Melbourne, June 18 (IANS) Researchers have discovered fossilised remains of a bat species in New Zealand, which lived 16 million years ago, walked on four limbs and was three times larger than today’s average bat.
The new species, Mystacina miocenalis, was described in the journal PLOS ONE, and is related to another bat, Mystacina tuberculata, which still lives in New Zealand’s forests.
“Our discovery shows for the first time that Mystacina bats have been present in New Zealand for upwards of 16 million years, residing in habitats with very similar plant life and food sources,” said lead author Suzanne Hand, associate professor at the University of New South Wales (UNSW) in Australia.
The new species has similar teeth to its contemporary relative, suggesting a broad diet that included nectar, pollen and fruit, as well as insects and spiders. Limb bones found in the deposit also showed similar structures specialised for walking.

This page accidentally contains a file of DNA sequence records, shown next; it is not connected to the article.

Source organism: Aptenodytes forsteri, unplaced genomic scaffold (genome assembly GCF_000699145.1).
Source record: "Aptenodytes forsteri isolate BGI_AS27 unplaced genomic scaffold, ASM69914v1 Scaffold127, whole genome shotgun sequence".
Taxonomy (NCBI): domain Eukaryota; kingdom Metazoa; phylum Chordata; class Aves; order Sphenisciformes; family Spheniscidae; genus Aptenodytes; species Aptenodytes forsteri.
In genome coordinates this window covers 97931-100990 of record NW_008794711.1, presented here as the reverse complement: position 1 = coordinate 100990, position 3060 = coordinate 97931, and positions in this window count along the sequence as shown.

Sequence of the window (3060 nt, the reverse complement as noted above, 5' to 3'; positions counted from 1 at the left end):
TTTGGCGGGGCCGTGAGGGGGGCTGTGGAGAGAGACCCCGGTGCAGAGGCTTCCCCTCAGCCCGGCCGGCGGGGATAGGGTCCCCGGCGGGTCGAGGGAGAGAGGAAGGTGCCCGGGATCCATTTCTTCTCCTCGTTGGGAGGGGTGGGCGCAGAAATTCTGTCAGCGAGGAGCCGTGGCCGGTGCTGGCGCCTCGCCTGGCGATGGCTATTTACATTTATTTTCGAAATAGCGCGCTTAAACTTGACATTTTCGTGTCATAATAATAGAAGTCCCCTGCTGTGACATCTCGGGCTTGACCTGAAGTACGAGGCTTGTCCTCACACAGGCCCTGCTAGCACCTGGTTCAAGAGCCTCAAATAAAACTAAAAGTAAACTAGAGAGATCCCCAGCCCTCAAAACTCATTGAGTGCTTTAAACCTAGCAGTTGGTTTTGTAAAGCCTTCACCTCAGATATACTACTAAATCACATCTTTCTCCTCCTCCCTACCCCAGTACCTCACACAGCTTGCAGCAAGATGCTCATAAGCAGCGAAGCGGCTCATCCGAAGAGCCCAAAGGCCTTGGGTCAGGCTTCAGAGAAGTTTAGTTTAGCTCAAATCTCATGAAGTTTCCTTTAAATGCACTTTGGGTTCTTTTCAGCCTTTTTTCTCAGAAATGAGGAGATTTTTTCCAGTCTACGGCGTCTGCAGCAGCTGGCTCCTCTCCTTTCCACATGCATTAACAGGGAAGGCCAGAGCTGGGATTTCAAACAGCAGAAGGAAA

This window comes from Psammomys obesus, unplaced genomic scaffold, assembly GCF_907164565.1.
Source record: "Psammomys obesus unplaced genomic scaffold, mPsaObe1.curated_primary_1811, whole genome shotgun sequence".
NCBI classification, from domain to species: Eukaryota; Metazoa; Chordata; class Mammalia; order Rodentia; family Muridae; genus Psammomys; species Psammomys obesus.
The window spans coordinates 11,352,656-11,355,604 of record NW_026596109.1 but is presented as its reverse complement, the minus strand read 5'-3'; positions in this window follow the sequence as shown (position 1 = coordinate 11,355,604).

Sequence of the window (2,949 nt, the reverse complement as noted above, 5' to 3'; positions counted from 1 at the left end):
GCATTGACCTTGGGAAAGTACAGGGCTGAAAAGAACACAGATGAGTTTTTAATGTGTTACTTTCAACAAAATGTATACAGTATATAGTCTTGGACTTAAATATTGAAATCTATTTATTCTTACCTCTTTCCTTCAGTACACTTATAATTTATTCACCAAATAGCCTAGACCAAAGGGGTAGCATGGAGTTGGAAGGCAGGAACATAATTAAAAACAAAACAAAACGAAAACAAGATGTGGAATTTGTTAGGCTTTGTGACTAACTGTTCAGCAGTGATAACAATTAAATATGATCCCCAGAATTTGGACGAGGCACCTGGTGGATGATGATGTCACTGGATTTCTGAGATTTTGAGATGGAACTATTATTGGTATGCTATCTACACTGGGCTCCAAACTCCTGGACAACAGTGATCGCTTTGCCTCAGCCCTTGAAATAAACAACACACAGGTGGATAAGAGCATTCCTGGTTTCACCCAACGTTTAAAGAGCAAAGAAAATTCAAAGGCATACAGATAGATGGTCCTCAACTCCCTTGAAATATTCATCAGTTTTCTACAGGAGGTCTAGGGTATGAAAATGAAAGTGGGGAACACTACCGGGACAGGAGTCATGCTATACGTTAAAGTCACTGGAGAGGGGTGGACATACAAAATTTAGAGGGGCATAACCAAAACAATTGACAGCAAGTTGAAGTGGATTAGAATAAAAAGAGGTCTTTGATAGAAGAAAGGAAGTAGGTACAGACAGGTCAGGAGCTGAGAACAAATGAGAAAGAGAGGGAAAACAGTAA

Where they differ is body size: at an estimated 40 gm, the fossil bat is roughly three times heavier than its living cousin and the average weight of more than 900 living bat species.
“The size of bats is physically constrained by the demands of flight and echolocation, as you need to be small, quick and accurate to chase insects in the dark.”
“The unusually large size of this bat suggests it was doing less in-flight hunting and was taking heavier prey from the ground, and larger fruit than even its living cousin,” Hand said.